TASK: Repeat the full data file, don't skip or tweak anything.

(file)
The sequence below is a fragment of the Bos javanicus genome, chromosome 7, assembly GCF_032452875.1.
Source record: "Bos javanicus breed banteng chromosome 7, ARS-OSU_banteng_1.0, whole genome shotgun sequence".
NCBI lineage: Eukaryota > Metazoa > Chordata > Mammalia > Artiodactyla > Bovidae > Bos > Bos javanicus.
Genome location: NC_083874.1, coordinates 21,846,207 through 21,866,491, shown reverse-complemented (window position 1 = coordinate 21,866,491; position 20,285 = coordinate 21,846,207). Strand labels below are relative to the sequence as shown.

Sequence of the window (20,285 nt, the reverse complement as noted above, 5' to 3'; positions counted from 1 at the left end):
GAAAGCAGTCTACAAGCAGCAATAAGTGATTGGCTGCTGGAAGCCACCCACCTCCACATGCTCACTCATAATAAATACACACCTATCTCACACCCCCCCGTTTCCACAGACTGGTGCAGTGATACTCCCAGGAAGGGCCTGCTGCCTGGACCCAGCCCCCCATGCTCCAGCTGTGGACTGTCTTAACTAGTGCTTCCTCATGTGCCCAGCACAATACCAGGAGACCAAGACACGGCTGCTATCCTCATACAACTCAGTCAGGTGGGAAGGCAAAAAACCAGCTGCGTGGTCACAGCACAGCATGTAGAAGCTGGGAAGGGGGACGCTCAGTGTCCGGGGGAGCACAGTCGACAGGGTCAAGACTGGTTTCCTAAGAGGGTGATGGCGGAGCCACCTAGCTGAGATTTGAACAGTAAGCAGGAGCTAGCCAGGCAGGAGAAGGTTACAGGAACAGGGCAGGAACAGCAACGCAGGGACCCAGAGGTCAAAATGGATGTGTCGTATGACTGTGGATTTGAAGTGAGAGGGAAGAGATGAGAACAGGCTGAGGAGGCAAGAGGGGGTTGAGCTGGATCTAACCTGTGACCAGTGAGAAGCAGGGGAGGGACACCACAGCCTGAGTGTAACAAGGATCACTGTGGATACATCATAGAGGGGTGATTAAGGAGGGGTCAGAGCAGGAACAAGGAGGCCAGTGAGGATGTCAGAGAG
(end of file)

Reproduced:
The sequence below is a fragment of the Bos javanicus genome, chromosome 7, assembly GCF_032452875.1.
Source record: "Bos javanicus breed banteng chromosome 7, ARS-OSU_banteng_1.0, whole genome shotgun sequence".
NCBI lineage: Eukaryota > Metazoa > Chordata > Mammalia > Artiodactyla > Bovidae > Bos > Bos javanicus.
Genome location: NC_083874.1, coordinates 21,846,207 through 21,866,491, shown reverse-complemented (window position 1 = coordinate 21,866,491; position 20,285 = coordinate 21,846,207). Strand labels below are relative to the sequence as shown.

Sequence of the window (20,285 nt, the reverse complement as noted above, 5' to 3'; positions counted from 1 at the left end):
GAAAGCAGTCTACAAGCAGCAATAAGTGATTGGCTGCTGGAAGCCACCCACCTCCACATGCTCACTCATAATAAATACACACCTATCTCACACCCCCCCGTTTCCACAGACTGGTGCAGTGATACTCCCAGGAAGGGCCTGCTGCCTGGACCCAGCCCCCCATGCTCCAGCTGTGGACTGTCTTAACTAGTGCTTCCTCATGTGCCCAGCACAATACCAGGAGACCAAGACACGGCTGCTATCCTCATACAACTCAGTCAGGTGGGAAGGCAAAAAACCAGCTGCGTGGTCACAGCACAGCATGTAGAAGCTGGGAAGGGGGACGCTCAGTGTCCGGGGGAGCACAGTCGACAGGGTCAAGACTGGTTTCCTAAGAGGGTGATGGCGGAGCCACCTAGCTGAGATTTGAACAGTAAGCAGGAGCTAGCCAGGCAGGAGAAGGTTACAGGAACAGGGCAGGAACAGCAACGCAGGGACCCAGAGGTCAAAATGGATGTGTCGTATGACTGTGGATTTGAAGTGAGAGGGAAGAGATGAGAACAGGCTGAGGAGGCAAGAGGGGGTTGAGCTGGATCTAACCTGTGACCAGTGAGAAGCAGGGGAGGGACACCACAGCCTGAGTGTAACAAGGATCACTGTGGATACATCATAGAGGGGTGATTAAGGAGGGGTCAGAGCAGGAACAAGGAGGCCAGTGAGGATGTCAGAGAG